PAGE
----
Will the Fighting Never End?

July 11, 2007 • Commentary
This article appeared on Exam​in​er​.com on July 11, 2007.

For more than five years, the people of Montgomery County, Maryland, have been at war over sex education. Last week, though, it looked like peace might be at hand when the state Board of Education refused to put the kibosh on the district’s latest sex‐​ed program. But don’t be fooled: The war will rage on.

The harbingers are clear. For one thing, opponents of the new curriculum — which includes discussions of sexual orientation and instructions on condom use — are contemplating taking the war to federal court, which would guarantee more conflict. In addition, the Montgomery County School Board fired a new shot last month when it instructed teachers to tell students that homosexuality is not an illness or psychological disorder.

The fundamental problem here, importantly, is not sex education. It’s that the existing public school system makes conflict inevitable, because whatever curriculum a citizen might support, the government runs the schools. In such an arrangement, only the most politically potent group can control the district and everyone else gets what they’re given, forcing people to fight if they want their values taught. And even the victors are usually hurt; for nearly five years, Montgomery children whose parents wanted them to get the new sex‐​ed classes couldn’t because the political war hadn’t ebbed far enough in their direction.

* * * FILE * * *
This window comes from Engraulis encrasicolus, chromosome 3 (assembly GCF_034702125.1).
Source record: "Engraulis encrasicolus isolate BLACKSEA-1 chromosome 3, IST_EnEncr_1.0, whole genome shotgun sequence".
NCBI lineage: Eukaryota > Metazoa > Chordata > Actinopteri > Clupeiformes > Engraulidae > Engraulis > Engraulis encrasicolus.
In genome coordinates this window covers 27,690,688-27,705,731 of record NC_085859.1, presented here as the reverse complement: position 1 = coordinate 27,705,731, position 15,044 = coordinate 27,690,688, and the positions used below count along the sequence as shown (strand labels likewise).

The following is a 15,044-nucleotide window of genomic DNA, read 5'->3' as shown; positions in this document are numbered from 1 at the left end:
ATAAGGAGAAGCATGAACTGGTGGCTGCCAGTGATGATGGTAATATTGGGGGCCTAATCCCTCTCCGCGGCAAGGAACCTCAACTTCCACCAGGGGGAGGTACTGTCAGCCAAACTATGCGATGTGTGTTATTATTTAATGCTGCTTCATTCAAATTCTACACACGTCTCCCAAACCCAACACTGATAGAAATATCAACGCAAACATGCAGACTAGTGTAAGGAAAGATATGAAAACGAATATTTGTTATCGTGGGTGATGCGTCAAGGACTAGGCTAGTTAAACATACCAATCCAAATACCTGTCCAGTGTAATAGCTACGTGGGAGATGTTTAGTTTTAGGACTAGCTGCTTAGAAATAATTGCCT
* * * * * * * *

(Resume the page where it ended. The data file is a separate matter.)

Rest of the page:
Thankfully, if, winner‐​take‐​all public schooling is the problem, it’s not hard to imagine the solution: Instead of forcing everyone to fund government schools, let parents choose whatever schools they want. Let all parents — not just those with the most political muscle — be winners.

Unfortunately, despite its obvious potential for defusing conflicts, many people would no doubt voice vehement objections were school choice to be proposed for Maryland.

One of the most likely objections would be that forcing taxpayers to subsidize parents’ educational choices is coercive and unfair. Some parents, after all, might choose schools to which some taxpayers, whose money they would be using, would object.

This seems reasonable until one considers a couple of key points. First, while parents would indeed be taking money to schools not explicitly approved by individual taxpayers, there is without question much less coercion when parents can choose than when no one can. Second, “choice” is not synonymous with “vouchers,” as this complaint assumes. It can also come through tax credits, which force no one to support schools with which they disagree, including, at last, the public schools to which their taxes would otherwise go.

In addition to the coercion argument, many enemies of choice would assert that ending public schooling will destroy social unity. But this ignores the obvious lessons about public school divisiveness from Montgomery County, as well as battles that have raged — or are being fought right now — in districts nationwide over issues such as Intelligent Design, the content of school library books, multicultural curricula and sundry other matters.

The unity objection also ignores something absolutely essential to American society: Freedom. The United States is supposed to be a free country, and no matter how it is presented nothing is less free than government‐​enforced unity.

Sadly, the people of Montgomery County are not likely to get school choice anytime soon, in large part because too many Marylanders accept specious arguments against it. As battles like Montgomery County’s continue to rage, however, and parents of all stripes get fed up, Marylanders will hopefully come to realize that choice is the only way to get what they want from public education.

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